As defined by Oxford Dictionaries, entitlement is described as “the fact of having a right to something”, “the amount to which a person has a right”, or “the belief that one is inherently deserving of privileges or special treatment”.

Wikipedia elaborates further with the concept of legally defined rights based on social equality, ie enfranchisement.

In the most prosaic terms entitlement relates to the basic courtesies and manners that grease social interactions, including but not restricted to: the right to be listened to without interruption when we speak, being given fair opportunity to speak, not being ignored, the sharing of services and possessions for the benefit of others or in mutual co-operation, peaceful interaction and the assumption of goodwill from others, and being treated with respect and as an equal where appropriate. I think we can all get on board with feeling appropriately entitled to such fundamental politenesses, we expect them automatically, yet these are entitlements that people are routinely denied in cases of emotional and physical abuse, sometimes for years without hope of recourse.

“Entitled” has often been used as a pejorative

Building on our basic entitlements there are the more specific, legal entitlements that society has developed over time such as the presumption of innocence until proven guilty, the right to a fair trial before a jury of your peers, the right to vote, the right to work, the right to earn money and hold property, the right to suitable access to premises, the right to marry and a myriad of rights for which various groups have campaigned over the years. I doubt many people would claim it unreasonable to expect that people should treat each other well and that life should be as equitable as possible so that everyone has a fair chance of creating a successful and happy life. Yet in recent years there has been much talk of human rights, “snowflakes” and “social justice warriors”, particularly on social media platforms. Immigrants, the disabled, LGBTQ, Black Lives Matter, the unemployed, the homeless, men, women, plus size, people on benefits: every flavour of interest group seems to be making a call for entitlement to extra rights and/or privileges, with an opposing party shouting down the call equally as loudly. “Entitled” has often been used as a pejorative, a dismissal of someone’s desire for special treatment as being unreasonable or unfair.

Kalhh
Without an understanding of our social and legal entitlements we would be set adrift on the sea of our feelings

However, from an emotional wellbeing and happiness standpoint I believe that it is vital to own a robust sense of entitlement. We need to know what treatment we can reasonably expect from others, how we ourselves should treat others and how to redress any imbalance. We need to know when we are being taken advantage of, when we are being unfair ourselves, how we can ask for help and from whom. We need to know how to enforce our boundaries and respect our values, indeed what values it is reasonable for us to hold, and when to step back and respect the boundaries and values of others. Without an understanding of our social and legal entitlements and responsibilities we would be set adrift on the sea of our feelings, making emotionally driven decisions and second guessing our actions. It seems to me that many problems in later life stem from a lack of adequate childhood instruction in how to be confident in our values or how to maintain a boundary even when it feels unpleasant or counter-intuitive. Too often I hear stories of people who were never allowed to assert their needs as a child, were discouraged from believing in their dreams, had their confidence undermined, their contributions and efforts not valued, who were not taught to see their mistakes as lessons but taught instead to fear failure. Too often I have read of adults who are still unable to believe in themselves and their ambitions because they can’t accept on some fundamental level that they are worthy or deserving, people who have made bad choices derived from a poorly defined set of values and low self worth.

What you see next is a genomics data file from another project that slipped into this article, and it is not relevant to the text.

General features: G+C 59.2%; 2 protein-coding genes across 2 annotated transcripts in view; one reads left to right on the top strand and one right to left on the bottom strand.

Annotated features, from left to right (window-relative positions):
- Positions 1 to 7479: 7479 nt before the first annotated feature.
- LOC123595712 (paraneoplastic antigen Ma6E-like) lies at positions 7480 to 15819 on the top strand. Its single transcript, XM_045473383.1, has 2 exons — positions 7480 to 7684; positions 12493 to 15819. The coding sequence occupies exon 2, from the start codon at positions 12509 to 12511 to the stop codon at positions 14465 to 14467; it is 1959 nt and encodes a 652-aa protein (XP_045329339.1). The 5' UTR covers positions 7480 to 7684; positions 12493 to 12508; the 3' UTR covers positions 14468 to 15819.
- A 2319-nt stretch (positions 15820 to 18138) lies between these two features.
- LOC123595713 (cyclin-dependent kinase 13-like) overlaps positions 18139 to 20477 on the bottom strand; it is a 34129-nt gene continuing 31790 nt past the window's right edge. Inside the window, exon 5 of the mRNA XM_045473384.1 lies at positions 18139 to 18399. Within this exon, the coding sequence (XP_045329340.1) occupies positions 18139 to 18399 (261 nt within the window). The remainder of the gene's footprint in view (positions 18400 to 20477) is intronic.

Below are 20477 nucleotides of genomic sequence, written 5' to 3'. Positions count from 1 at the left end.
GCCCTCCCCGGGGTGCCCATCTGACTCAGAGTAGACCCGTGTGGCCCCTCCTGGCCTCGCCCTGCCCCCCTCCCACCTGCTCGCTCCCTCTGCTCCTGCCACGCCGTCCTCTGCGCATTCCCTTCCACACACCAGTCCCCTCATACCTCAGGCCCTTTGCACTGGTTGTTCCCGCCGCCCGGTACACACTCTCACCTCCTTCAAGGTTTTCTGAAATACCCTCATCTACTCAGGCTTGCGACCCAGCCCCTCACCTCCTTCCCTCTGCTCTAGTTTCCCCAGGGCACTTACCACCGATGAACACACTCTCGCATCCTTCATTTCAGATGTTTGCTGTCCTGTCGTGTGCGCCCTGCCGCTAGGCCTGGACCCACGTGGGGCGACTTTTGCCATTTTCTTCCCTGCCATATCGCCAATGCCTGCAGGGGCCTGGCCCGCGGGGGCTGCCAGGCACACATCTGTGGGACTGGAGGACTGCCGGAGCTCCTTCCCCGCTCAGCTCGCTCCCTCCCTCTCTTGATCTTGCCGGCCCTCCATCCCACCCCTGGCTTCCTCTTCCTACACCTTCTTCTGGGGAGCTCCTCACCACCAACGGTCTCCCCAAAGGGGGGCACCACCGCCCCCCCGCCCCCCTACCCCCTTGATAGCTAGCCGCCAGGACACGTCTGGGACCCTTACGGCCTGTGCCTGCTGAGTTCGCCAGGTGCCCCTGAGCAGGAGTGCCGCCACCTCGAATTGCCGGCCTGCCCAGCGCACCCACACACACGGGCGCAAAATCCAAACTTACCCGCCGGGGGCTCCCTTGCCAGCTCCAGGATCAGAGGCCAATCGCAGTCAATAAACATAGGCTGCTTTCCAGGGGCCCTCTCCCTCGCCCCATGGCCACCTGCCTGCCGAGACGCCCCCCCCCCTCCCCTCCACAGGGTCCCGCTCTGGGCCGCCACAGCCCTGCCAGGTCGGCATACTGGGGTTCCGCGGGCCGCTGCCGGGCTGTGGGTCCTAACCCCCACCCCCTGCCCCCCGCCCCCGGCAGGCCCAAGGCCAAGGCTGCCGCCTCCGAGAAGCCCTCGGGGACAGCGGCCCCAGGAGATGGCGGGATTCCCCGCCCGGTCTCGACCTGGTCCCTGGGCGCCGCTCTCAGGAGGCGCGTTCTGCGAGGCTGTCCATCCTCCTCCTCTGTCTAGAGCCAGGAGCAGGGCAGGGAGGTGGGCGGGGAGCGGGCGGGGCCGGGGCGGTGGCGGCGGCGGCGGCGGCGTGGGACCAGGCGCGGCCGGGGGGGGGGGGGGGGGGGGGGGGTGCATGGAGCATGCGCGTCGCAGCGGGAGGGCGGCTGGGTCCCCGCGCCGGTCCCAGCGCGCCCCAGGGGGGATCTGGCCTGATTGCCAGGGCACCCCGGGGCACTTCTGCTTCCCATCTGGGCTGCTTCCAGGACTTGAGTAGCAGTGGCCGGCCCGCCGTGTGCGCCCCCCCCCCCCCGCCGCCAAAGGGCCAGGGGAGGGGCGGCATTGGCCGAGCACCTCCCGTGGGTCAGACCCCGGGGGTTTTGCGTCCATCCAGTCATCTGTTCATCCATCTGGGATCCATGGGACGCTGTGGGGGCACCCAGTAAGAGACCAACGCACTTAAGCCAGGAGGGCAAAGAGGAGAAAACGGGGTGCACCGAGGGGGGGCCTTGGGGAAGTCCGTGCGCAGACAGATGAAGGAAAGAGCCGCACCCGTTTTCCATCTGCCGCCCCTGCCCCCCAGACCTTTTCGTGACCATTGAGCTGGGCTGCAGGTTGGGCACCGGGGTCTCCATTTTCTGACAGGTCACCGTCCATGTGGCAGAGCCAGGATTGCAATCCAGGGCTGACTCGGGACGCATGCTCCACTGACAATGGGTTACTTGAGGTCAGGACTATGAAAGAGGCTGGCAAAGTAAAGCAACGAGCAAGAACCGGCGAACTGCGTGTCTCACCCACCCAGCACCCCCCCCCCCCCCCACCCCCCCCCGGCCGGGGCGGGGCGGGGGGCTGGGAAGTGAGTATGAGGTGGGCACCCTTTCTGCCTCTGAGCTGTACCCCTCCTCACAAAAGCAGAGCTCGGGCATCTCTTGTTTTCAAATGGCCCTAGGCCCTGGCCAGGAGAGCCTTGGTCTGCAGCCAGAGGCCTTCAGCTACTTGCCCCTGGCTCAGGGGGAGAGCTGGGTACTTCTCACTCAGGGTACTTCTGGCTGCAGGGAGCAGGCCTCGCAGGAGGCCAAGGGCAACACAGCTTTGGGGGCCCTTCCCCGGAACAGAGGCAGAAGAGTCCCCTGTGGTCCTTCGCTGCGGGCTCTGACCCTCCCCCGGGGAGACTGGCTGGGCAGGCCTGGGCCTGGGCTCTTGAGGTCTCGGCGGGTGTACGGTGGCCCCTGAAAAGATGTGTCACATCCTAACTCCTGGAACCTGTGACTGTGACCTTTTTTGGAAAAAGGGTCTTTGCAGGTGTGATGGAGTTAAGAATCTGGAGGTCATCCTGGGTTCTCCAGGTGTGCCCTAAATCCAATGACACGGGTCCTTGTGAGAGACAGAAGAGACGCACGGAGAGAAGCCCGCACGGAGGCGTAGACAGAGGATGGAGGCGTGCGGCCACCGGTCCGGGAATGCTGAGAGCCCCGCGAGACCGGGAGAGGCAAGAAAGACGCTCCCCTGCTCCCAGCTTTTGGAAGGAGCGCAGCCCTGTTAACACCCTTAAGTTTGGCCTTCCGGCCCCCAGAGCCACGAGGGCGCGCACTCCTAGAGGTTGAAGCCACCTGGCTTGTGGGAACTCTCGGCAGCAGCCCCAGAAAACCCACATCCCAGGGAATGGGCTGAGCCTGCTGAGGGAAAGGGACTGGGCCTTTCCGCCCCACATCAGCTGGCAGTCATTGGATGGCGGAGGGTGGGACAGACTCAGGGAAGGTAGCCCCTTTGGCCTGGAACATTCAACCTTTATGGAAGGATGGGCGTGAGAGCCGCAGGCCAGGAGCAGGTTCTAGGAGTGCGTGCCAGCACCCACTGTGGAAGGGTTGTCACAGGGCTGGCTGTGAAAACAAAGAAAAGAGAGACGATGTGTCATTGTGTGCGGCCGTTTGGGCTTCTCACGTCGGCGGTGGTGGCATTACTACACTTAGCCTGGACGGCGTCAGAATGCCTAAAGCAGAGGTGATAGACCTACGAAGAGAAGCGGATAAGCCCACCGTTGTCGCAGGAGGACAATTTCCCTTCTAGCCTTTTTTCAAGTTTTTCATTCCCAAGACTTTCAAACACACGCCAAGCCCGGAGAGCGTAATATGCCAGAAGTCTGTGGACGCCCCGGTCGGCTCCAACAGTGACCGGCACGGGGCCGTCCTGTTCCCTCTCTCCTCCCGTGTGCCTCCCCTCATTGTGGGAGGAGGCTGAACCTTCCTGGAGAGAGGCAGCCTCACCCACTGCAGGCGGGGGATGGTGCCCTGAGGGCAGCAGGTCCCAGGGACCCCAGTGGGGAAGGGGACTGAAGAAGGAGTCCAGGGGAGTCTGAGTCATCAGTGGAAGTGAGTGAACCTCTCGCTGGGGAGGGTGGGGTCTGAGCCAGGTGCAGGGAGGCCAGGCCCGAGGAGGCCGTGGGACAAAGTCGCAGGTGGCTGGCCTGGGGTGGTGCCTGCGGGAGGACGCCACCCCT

Hear me now: you should feel entitled. You are entitled. You do deserve. Life does owe you. You are allowed to expect:

  • Respect
  • Dignity
  • Autonomy
  • To put your needs first where necessary
  • Freedom from physical violence, emotional abuse and sexual abuse
  • Freedom of self expression so long as you do not break any laws
  • Legal protection and redress
  • To live in peace as an individual and in harmony with others
  • To hope, to dream and to imagine
  • To strive for the best life you can create
  • The right to change and continue changing
  • All of the above without censure, mockery, punishment or humiliation from anyone else, regardless of their status in your life

These are the basic entitlements required to create an emotionally healthy, happy life. If there is anyone preventing you from receiving any of these entitlements, I would advise you to consider urgently whether they should be in your life. Believing in your right to basic entitlements is the foundation stone of creating and maintaining a healthy level of self-esteem. Anyone who devalues you or diminishes your belief in your rights is damaging your personal growth and your ability to become a happier person. You deserve to be happy, you deserve to make the best life you can, simply because you exist. You are, therefore you are entitled. Don’t let anyone tell you otherwise.

Entitlement is not a dirty word.

Entitlement

Images by jbundga, kalhh and cocoparisienne on Pixabay.com

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